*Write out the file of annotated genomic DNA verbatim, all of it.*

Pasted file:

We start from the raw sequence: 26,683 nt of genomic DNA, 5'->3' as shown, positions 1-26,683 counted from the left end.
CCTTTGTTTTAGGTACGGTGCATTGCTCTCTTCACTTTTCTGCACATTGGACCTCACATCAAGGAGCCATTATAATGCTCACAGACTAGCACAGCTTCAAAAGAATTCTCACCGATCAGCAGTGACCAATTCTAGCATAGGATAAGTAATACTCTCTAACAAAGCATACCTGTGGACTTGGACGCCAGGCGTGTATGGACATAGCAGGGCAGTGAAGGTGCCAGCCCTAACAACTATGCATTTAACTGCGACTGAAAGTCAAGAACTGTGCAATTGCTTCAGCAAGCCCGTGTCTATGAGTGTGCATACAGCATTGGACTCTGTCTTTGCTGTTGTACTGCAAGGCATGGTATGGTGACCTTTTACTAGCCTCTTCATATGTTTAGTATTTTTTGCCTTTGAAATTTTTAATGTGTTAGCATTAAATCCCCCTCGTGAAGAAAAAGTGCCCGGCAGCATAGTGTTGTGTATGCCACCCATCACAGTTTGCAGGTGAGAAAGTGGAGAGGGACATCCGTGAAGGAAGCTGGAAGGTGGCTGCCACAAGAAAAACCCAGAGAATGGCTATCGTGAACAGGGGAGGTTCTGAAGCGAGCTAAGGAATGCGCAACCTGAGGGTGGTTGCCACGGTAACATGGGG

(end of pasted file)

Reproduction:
We start from the raw sequence: 26,683 nt of genomic DNA, 5'->3' as shown, positions 1-26,683 counted from the left end.
CCTTTGTTTTAGGTACGGTGCATTGCTCTCTTCACTTTTCTGCACATTGGACCTCACATCAAGGAGCCATTATAATGCTCACAGACTAGCACAGCTTCAAAAGAATTCTCACCGATCAGCAGTGACCAATTCTAGCATAGGATAAGTAATACTCTCTAACAAAGCATACCTGTGGACTTGGACGCCAGGCGTGTATGGACATAGCAGGGCAGTGAAGGTGCCAGCCCTAACAACTATGCATTTAACTGCGACTGAAAGTCAAGAACTGTGCAATTGCTTCAGCAAGCCCGTGTCTATGAGTGTGCATACAGCATTGGACTCTGTCTTTGCTGTTGTACTGCAAGGCATGGTATGGTGACCTTTTACTAGCCTCTTCATATGTTTAGTATTTTTTGCCTTTGAAATTTTTAATGTGTTAGCATTAAATCCCCCTCGTGAAGAAAAAGTGCCCGGCAGCATAGTGTTGTGTATGCCACCCATCACAGTTTGCAGGTGAGAAAGTGGAGAGGGACATCCGTGAAGGAAGCTGGAAGGTGGCTGCCACAAGAAAAACCCAGAGAATGGCTATCGTGAACAGGGGAGGTTCTGAAGCGAGCTAAGGAATGCGCAACCTGAGGGTGGTTGCCACGGTAACATGGGG